Your personality in your job search - job interview

Many people who feel oppressed by the interview environment may be surprised that your personality, of all things, is even vaguely relevant to an interview.

Actually, it's critical.

The Oppressed Interviewee is a pretty normal person.

Arguably, too normal. They don't shine in interviews because they're worried, over-tense, and trying to concentrate. All of which tends to suffocate the personality, and none of which achieves a thing in terms of the interview.

It doesn't help thinking much, either.

If you're doing an interview for a job you really want, and you're so hyped up about it you can't even be yourself, what's the likely result?

A mess.

The fact is people able to act normally and be themselves are much better interviewees. The alternative is a neurotic approach to the interview.

Being nervous is fine.

Being paranoid and defensive isn't.

The interviewers meet a person you might not even recognize, claiming to be you, and trying to get a job.

They may or may not meet a competent person, but they're not even talking to the real you.

That doesn't help, at all.

Workplaces are full of people, and those people have to fit together somehow. You also have to be able to work with them.

How often have you done an interview where you've got such a negative impression of the people that any enthusiasm for the job is gone by the time you've answered a couple of questions?

The Fit element in all interviews is there for a reason, and you need to take advantage of it. It's not in your interest to get a job where you can't fit in. The sheer misery of jobs where people just do not have a hope of fitting into a workplace culture is well worth avoiding.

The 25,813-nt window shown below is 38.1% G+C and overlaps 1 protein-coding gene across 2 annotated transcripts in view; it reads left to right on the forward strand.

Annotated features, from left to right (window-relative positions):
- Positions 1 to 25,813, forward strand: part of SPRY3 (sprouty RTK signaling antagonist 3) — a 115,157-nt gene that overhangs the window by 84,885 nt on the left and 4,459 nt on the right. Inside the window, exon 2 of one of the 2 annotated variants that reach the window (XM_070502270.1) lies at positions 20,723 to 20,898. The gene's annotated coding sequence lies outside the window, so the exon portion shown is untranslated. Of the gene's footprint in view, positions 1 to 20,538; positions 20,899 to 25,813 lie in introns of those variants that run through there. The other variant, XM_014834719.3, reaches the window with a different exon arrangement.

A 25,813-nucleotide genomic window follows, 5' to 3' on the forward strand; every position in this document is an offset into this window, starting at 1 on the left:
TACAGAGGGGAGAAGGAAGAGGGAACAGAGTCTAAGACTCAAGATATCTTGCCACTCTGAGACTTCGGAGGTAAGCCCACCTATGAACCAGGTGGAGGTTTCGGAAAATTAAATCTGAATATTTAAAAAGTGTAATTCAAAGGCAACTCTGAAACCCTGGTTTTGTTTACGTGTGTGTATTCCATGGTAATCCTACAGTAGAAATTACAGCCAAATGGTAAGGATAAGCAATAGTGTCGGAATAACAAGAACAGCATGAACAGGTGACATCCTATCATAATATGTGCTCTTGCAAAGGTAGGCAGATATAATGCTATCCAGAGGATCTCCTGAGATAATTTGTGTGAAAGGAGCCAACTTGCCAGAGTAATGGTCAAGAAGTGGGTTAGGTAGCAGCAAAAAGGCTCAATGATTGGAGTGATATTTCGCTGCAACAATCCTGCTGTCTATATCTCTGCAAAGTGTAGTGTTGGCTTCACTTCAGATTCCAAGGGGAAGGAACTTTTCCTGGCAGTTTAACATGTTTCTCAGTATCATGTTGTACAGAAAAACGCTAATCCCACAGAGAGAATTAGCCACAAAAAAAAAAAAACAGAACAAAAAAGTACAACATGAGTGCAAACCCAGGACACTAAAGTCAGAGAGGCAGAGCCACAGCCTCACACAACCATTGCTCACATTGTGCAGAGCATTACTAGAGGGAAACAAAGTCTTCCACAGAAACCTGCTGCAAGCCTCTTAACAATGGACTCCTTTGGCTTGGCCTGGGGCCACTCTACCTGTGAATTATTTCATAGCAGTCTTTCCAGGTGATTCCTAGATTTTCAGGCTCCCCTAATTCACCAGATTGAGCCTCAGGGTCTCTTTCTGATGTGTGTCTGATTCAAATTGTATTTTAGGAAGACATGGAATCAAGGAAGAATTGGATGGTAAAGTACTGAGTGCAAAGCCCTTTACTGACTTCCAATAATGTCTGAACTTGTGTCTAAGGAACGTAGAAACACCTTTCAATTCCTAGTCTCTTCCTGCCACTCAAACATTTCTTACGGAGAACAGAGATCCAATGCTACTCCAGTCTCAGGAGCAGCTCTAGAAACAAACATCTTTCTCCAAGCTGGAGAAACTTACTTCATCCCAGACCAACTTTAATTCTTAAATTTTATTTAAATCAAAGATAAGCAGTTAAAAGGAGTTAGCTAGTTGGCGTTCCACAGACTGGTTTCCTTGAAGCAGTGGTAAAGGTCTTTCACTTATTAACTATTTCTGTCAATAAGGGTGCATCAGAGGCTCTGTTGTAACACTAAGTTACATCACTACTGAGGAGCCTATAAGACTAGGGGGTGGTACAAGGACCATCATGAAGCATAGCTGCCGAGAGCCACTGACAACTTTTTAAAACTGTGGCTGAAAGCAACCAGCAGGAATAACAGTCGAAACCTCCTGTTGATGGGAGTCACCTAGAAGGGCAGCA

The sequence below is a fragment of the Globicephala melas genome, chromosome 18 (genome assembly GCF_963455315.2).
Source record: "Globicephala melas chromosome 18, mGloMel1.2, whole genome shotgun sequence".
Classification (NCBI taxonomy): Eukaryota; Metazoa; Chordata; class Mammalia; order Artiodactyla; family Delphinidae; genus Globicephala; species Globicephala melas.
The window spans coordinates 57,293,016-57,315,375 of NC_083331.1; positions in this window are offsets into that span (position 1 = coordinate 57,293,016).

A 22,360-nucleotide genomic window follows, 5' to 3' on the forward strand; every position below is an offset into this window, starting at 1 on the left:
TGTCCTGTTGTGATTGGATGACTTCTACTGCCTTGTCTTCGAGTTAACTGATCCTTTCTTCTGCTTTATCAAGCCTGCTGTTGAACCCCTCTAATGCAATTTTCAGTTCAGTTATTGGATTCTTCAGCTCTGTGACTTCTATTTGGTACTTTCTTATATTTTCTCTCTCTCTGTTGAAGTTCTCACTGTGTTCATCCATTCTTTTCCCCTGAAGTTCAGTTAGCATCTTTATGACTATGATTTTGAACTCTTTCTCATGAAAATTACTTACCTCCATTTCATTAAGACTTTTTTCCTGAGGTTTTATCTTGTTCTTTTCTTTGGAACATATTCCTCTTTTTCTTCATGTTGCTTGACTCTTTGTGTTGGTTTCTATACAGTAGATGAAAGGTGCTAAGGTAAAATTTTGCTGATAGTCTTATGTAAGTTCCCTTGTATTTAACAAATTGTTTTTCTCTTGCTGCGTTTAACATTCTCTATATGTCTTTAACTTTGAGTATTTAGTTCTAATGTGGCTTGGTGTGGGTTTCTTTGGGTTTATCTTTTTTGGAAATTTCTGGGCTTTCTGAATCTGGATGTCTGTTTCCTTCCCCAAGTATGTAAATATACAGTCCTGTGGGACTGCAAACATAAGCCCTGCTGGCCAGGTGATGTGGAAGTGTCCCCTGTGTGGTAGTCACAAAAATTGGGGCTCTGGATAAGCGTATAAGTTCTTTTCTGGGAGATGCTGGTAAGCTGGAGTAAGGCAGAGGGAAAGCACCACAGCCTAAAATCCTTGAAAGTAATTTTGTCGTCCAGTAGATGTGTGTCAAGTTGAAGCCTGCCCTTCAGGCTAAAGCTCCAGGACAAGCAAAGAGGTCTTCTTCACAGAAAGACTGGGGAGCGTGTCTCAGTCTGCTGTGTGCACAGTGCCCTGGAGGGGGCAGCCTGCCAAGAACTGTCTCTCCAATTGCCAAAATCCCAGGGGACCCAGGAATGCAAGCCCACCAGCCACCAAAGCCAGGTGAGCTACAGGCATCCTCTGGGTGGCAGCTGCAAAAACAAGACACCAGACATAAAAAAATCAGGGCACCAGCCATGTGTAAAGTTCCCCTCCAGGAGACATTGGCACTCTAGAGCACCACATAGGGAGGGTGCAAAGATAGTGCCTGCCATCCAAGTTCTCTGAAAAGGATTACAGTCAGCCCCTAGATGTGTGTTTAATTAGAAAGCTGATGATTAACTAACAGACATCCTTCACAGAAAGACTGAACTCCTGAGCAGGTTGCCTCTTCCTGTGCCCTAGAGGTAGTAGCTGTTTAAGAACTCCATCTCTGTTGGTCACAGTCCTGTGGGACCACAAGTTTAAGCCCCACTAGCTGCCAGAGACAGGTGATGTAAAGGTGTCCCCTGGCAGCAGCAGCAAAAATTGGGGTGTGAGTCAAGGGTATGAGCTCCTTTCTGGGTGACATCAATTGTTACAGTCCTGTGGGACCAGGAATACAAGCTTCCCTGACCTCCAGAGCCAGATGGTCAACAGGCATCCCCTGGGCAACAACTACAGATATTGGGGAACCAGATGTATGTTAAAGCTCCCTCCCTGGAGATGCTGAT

So being yourself has two definite advantages.

You can function normally at the interview, and you're also sizing up your ability to work in the place.

The interviewers won't mind, either way. For all the talk about Great Attitudes, Can Do Approaches, and the rest of the mythology, they care who they're hiring. A Great Attitude is utterly useless in terms of doing a decent job. They need to see a person, not a robot.

It is equally possible that you may find a good, receptive panel, or the opposite, but that's really your set of questions for them, and they're the ones you really need answered:

  • Will I get on with these people?
  • Will I like working here?

Bring your personality to an interview.

Be yourself, and you'll definitely find out what you need to know.

Turn up to the interview as someone else, with or without a Great Attitude, and you'll find out the hard way, if you and the job don't mix.

In far more cases than seems to be realized, getting a job is purely a matter of preference for one candidate. No professional ever overlooks skills or any other relevant information, but the interviewer knows who they want, because of a good fit in personalities.

In professional interviews, where experienced interviewers and interviewees meet, there's no doubt at the end of the interview. Interviewees may actually decline jobs because they know they won't be able to fit in.

Try the marketing approach, and you'll find that you'll be a lot less tense, and a lot more informative, in your next interview.